Wednesday, July 27, 2005

All about the oil

I would like to pre-empt the nonsense we had inflicted upon us last year about £1 per litre petrol (and that was when crude oil prices were way under $50 a barrel). That led to an unholy alliance of anti-capitalists, do-gooders and panicky petrolheads, in a bid to boycott BP and Esso - the bits in bold below are lifted from one such email (and slightly updated for this year).

So let me take a moment to point out to you why this is a completely stupid and worthless idea, canard by canard...

1. “We are going to hit close to £1 a litre by the end of summer”

This is not a foregone conclusion. The Saudis will use their “swing capacity” (unused space in their refineries) to bring extra oil onto the market and force prices to at least level off. On a smaller and more local scale, UK refineries switch production during the summer months to less heavy heating fuel and more road fuel. Most rises tend to be due to a government increase in duty. This would not be until Gordon Brown’s autumn budget, and there is already a considerable lobby, not least from the oil majors, to make an emergency cut in this levy.

Also Hurricane Dennis was less disruptive of supplies, Iraqi fuel is beginning to trickle through to the market, the Nigerian unrest has settled down, Chinese demand has cooled, so any rise in barrel costs is more likely to be due to speculation than shortage.

2. "The oil companies and the OPEC nations have conditioned us to think that the cost of a litre is CHEAP at 70p-80p"

This is patently untrue. Have a look at price per barrel trends in dollar terms and real terms (ie against inflation) and you'll find that OPEC, who have the only real "swing capacity" in the world, mostly in Saudi Arabia, use this extra to regulate the price of crude to a reasonable rate. They're just as unhappy when prices are this high; OPEC policy is a price range of $30-$40 a barrel.

The price of both crude oil and what you pay at pump go up in general because of three things, which are standard trend-setters in anything on an open market with fluctuating value:

a. We in the developed world use proportionally less than we have before - simple economics mean the producers need to charge a bit more to balance their books – for example, modern jets use 40% of the fuel used by equivalent planes in the 1960s

b. There's a finite supply that has probably peaked (lefty Greens take note that this still means another 50 years of commercial exploitation of oil, and 100 years of natural gas), so it becomes more expensive to explore and extract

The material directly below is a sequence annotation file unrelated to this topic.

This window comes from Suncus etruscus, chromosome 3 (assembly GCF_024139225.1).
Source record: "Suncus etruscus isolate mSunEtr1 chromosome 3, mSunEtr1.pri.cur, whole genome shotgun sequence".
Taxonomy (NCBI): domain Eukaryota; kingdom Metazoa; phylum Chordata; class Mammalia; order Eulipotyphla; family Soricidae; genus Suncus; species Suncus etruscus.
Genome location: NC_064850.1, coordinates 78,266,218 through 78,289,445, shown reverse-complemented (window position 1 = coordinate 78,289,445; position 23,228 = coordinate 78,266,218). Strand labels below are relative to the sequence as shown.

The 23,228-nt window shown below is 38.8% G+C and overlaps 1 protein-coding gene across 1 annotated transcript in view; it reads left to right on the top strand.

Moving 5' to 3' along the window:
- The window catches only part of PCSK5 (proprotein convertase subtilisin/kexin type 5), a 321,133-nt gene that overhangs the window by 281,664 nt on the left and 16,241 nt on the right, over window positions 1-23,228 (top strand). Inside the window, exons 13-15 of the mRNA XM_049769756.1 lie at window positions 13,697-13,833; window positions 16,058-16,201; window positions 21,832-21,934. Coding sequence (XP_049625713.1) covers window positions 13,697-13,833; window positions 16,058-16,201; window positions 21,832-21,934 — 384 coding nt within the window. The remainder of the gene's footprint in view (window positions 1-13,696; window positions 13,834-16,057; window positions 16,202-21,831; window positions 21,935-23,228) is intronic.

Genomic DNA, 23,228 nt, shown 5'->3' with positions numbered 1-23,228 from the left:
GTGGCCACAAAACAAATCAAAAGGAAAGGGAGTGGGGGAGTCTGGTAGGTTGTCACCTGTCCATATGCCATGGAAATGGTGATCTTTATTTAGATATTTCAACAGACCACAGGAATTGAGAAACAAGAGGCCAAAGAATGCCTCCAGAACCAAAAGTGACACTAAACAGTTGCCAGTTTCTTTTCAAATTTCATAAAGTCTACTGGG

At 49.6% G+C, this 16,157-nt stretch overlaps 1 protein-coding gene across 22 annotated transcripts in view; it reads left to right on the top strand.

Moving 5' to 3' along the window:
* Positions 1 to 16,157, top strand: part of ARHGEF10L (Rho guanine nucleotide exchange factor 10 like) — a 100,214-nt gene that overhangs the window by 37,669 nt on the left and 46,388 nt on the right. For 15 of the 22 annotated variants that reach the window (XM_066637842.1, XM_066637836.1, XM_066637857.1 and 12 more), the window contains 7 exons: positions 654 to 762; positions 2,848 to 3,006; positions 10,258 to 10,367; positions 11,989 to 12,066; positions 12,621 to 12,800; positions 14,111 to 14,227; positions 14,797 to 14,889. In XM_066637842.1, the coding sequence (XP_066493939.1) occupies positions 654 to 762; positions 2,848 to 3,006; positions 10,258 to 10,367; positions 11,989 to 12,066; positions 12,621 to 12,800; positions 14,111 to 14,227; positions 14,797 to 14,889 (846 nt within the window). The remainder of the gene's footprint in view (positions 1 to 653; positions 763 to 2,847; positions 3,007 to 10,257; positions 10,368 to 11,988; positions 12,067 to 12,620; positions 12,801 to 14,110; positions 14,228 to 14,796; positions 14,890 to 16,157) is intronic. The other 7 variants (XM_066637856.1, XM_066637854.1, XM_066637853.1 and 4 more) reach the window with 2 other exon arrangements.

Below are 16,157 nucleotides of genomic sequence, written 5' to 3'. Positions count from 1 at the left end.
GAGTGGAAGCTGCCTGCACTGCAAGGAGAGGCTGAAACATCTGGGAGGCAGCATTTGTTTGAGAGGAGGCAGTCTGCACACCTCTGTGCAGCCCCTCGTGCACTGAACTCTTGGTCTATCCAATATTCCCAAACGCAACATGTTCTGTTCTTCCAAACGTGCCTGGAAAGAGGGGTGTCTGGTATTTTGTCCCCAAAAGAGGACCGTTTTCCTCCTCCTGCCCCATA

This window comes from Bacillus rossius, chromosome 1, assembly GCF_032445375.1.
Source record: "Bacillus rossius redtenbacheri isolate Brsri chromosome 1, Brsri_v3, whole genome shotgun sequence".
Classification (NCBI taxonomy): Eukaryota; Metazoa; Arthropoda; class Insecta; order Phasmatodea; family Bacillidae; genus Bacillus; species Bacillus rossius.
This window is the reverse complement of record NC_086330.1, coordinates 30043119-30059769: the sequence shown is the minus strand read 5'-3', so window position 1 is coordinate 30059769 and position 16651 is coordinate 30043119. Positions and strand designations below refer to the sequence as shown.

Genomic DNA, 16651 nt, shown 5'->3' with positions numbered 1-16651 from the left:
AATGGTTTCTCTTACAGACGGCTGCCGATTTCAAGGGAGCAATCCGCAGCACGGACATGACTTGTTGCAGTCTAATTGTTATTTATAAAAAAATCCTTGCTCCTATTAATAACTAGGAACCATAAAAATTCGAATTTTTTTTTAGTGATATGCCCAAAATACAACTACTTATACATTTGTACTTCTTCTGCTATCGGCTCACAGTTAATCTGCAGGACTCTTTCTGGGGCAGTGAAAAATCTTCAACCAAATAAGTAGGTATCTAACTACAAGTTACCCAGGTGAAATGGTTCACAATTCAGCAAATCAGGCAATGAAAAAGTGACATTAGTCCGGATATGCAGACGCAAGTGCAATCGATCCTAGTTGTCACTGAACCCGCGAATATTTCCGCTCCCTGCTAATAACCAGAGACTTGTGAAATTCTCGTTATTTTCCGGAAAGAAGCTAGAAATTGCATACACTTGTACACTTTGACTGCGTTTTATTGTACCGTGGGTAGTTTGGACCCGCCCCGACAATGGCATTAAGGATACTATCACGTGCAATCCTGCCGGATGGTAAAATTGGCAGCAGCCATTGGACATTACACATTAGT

c. Speculation, growth and inflation have impacts on all prices of any commodity from a Mars bar to a glass of water

3. “The only way we are going to see the price of petrol come down is if we hit someone in the pocket by not purchasing their petrol”

BP’s response to this has appeared in several media outlets – they’re not budgeting for any big dip in their profits due to a boycott, besides which it would have to be a virtual 100% stoppage to make a dent in their recent string of record profits in the billions bracket. And they made all of that on a strategy based around a $20 per barrel strike price. 1% of BP’s resources are involved in the retail side, out of which some stores make twice as much on the shop as on the fuel.

Not only that, but government regulations prohibit the oil companies from cross-subsidising their petrol stations with their very lucrative upstream and refining operations (that's where the billions in profit actually comes from). Supermarkets are allowed to though, so their operational overheads are absorbed into the adjacent store, thus giving them a larger operating margin which they can pass on to the consumer. Of course, this attracts you into the store, and they hit you in the pocket then. Boycott Tesco, anyone?!

4. “The two biggest oil companies (which now are one), ESSO and BP”

First I heard of a rather important merger. Any insider tips? I think our misguided chappy may be confusing with the merger of Exxon and Mobil to form Esso’s parent company, and British Petroleum’s mergers with Amoco, ARCO, Castrol and Veba among others to form the new-look BP.